New Employment During The Notice Period
An employee who is served with notice of redundancy might secure other employment before the notice period has ended and the new employer may ask if they can start quickly. If you don’t have a contractual clause that prevents employees taking second jobs you could find an employee who is asked to remain at home during the notice period starts a new job without telling you and gets paid by both of you. If you don’t have such a clause include in your formal notice letters that employees who are offered a job before the notice period ends should request an early release date and the request should be in writing.
If you agree to the early release then the payments due to the employee will be recalculated to the new termination date. As the change of date will affect the holiday and notice pay and potentially the redundancy payment, you should confirm your acceptance in writing and outline how the termination payments are affected.
If you are unable to accommodate the early release you should notify the employee of your reasons and try to reach a compromise, for instance you may have a deadline by which work needs to be completed but could release them as soon as the work is completed.
Subject to any contractual restrictions, there is no rule to say an employee cannot have two jobs at once and there is nothing to stop a furloughed employee from finding work elsewhere, even if that means that overall, they earn more than they would have earned had they not been furloughed.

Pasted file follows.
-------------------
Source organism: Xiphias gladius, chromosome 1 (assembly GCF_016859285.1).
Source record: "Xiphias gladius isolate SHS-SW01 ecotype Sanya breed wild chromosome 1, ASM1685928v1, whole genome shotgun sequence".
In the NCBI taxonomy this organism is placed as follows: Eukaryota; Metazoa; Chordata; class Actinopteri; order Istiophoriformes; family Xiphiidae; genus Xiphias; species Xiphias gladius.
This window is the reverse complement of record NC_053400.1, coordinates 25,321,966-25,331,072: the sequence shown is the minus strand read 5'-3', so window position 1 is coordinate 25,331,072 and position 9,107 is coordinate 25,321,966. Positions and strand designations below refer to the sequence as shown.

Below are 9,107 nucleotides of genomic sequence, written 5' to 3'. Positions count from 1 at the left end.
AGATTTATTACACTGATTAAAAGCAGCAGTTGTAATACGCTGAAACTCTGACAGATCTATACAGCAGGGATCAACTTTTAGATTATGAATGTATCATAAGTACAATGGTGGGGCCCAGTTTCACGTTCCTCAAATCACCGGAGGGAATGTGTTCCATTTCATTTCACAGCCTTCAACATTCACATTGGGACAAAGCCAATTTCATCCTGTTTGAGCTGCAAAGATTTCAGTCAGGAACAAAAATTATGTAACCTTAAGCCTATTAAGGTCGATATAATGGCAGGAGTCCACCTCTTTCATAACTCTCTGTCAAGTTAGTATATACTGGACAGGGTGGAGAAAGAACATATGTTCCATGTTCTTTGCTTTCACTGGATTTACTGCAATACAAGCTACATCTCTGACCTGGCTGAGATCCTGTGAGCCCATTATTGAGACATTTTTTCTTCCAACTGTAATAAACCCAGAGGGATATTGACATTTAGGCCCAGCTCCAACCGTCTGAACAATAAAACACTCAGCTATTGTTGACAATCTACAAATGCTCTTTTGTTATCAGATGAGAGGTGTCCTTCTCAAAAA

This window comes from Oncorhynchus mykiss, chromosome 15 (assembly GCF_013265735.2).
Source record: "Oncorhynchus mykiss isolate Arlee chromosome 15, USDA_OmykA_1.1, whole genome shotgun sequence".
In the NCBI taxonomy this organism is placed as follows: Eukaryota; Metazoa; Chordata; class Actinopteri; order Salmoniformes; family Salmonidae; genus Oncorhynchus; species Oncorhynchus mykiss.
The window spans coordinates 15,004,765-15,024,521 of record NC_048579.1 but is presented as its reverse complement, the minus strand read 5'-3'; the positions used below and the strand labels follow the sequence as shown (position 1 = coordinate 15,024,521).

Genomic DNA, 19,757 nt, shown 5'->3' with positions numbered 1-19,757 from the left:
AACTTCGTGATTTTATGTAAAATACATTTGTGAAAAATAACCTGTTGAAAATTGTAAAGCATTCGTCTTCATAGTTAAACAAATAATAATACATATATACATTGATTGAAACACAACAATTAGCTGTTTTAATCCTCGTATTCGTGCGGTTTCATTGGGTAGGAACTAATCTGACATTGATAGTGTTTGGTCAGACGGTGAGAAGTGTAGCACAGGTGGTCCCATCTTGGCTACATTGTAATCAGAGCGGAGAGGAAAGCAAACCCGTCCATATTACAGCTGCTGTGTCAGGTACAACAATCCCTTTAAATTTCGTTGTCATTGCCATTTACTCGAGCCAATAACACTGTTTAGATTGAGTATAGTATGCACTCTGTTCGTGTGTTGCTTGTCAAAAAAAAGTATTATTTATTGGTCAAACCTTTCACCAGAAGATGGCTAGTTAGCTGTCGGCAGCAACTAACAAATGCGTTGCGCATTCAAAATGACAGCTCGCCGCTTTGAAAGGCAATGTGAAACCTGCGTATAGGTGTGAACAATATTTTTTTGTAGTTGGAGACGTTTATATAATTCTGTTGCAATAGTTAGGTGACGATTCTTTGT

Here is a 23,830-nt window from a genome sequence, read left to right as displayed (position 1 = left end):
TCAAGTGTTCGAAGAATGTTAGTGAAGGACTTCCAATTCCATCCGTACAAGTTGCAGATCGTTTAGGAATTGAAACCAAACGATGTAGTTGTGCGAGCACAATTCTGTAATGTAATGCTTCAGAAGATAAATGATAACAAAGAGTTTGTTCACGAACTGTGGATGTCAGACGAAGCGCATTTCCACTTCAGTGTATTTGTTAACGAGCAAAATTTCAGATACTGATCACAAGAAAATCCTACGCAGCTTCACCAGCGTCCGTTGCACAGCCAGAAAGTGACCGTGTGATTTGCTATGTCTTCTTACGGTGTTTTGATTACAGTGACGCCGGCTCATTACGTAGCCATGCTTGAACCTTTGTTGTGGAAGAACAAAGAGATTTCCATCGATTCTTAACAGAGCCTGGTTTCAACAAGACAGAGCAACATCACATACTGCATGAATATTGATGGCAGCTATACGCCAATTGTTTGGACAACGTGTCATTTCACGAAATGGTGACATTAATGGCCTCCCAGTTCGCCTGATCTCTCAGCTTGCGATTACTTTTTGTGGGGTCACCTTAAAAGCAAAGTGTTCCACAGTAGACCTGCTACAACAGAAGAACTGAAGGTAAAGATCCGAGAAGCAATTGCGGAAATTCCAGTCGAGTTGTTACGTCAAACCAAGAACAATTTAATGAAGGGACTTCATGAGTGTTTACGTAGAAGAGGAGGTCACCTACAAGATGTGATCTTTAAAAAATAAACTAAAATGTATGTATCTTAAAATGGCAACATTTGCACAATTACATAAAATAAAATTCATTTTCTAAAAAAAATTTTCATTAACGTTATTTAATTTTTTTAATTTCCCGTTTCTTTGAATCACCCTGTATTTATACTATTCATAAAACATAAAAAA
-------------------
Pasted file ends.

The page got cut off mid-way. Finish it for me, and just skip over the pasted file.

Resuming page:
Employees who are made redundant are entitled to be paid for any accrued but untaken leave. Annual leave continues to accrue during furlough so an employee who has been furloughed since the start of the holiday leave year will have accrued a considerable amount. Legislation was introduced which allows employees who have been unable to take holiday due to the Coronavirus pandemic carry holiday over to the next two holiday years.
It is acceptable to ask an employee to take holiday entitlement during their notice period.
Calculating Statutory Redundancy Pay
Statutory redundancy payments are based on length of service, age and weekly pay.
- The employee’s length of service is based on a minimum of two years continuous service up to a maximum of 20 years
- The employee’s normal “week’s pay” is calculated as at the date on which notice is given (or the date on which the dismissal takes effect if the employer fails to give notice). However, in most cases, this does not mean that an employee who is furloughed on reduced pay when notice is given will receive a lower redundancy payment than they would have received had they not been furloughed.